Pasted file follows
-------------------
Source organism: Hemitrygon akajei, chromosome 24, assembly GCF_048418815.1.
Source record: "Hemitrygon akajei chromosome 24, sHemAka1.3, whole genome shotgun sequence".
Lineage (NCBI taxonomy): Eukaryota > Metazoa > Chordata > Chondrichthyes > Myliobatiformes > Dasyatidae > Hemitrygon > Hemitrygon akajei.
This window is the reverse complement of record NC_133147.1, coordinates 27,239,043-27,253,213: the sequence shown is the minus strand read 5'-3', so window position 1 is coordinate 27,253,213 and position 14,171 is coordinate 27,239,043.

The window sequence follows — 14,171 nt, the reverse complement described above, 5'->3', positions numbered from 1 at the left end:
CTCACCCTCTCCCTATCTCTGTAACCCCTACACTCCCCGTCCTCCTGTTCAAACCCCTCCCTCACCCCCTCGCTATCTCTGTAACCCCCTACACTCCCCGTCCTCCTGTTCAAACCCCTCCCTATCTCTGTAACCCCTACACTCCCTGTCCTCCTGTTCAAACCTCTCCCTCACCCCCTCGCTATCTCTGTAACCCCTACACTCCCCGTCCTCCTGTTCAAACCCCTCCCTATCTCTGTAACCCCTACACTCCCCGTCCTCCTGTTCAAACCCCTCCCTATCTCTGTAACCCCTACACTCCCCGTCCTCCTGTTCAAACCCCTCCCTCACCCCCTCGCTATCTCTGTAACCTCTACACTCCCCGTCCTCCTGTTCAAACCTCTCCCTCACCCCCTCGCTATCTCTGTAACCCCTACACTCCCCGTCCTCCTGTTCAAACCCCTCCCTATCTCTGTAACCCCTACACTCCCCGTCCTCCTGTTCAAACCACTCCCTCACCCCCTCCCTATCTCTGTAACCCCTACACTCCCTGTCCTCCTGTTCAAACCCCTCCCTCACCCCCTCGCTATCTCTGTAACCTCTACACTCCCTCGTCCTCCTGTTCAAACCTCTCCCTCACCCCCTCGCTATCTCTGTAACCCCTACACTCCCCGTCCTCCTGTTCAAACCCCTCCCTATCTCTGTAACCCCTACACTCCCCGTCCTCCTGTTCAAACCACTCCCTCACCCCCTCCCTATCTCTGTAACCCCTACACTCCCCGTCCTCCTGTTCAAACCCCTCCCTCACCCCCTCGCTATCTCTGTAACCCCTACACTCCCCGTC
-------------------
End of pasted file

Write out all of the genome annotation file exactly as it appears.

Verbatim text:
Source organism: Hemitrygon akajei, chromosome 24, assembly GCF_048418815.1.
Source record: "Hemitrygon akajei chromosome 24, sHemAka1.3, whole genome shotgun sequence".
Lineage (NCBI taxonomy): Eukaryota > Metazoa > Chordata > Chondrichthyes > Myliobatiformes > Dasyatidae > Hemitrygon > Hemitrygon akajei.
This window is the reverse complement of record NC_133147.1, coordinates 27,239,043-27,253,213: the sequence shown is the minus strand read 5'-3', so window position 1 is coordinate 27,253,213 and position 14,171 is coordinate 27,239,043.

The window sequence follows — 14,171 nt, the reverse complement described above, 5'->3', positions numbered from 1 at the left end:
CTCACCCTCTCCCTATCTCTGTAACCCCTACACTCCCCGTCCTCCTGTTCAAACCCCTCCCTCACCCCCTCGCTATCTCTGTAACCCCCTACACTCCCCGTCCTCCTGTTCAAACCCCTCCCTATCTCTGTAACCCCTACACTCCCTGTCCTCCTGTTCAAACCTCTCCCTCACCCCCTCGCTATCTCTGTAACCCCTACACTCCCCGTCCTCCTGTTCAAACCCCTCCCTATCTCTGTAACCCCTACACTCCCCGTCCTCCTGTTCAAACCCCTCCCTATCTCTGTAACCCCTACACTCCCCGTCCTCCTGTTCAAACCCCTCCCTCACCCCCTCGCTATCTCTGTAACCTCTACACTCCCCGTCCTCCTGTTCAAACCTCTCCCTCACCCCCTCGCTATCTCTGTAACCCCTACACTCCCCGTCCTCCTGTTCAAACCCCTCCCTATCTCTGTAACCCCTACACTCCCCGTCCTCCTGTTCAAACCACTCCCTCACCCCCTCCCTATCTCTGTAACCCCTACACTCCCTGTCCTCCTGTTCAAACCCCTCCCTCACCCCCTCGCTATCTCTGTAACCTCTACACTCCCTCGTCCTCCTGTTCAAACCTCTCCCTCACCCCCTCGCTATCTCTGTAACCCCTACACTCCCCGTCCTCCTGTTCAAACCCCTCCCTATCTCTGTAACCCCTACACTCCCCGTCCTCCTGTTCAAACCACTCCCTCACCCCCTCCCTATCTCTGTAACCCCTACACTCCCCGTCCTCCTGTTCAAACCCCTCCCTCACCCCCTCGCTATCTCTGTAACCCCTACACTCCCCGTC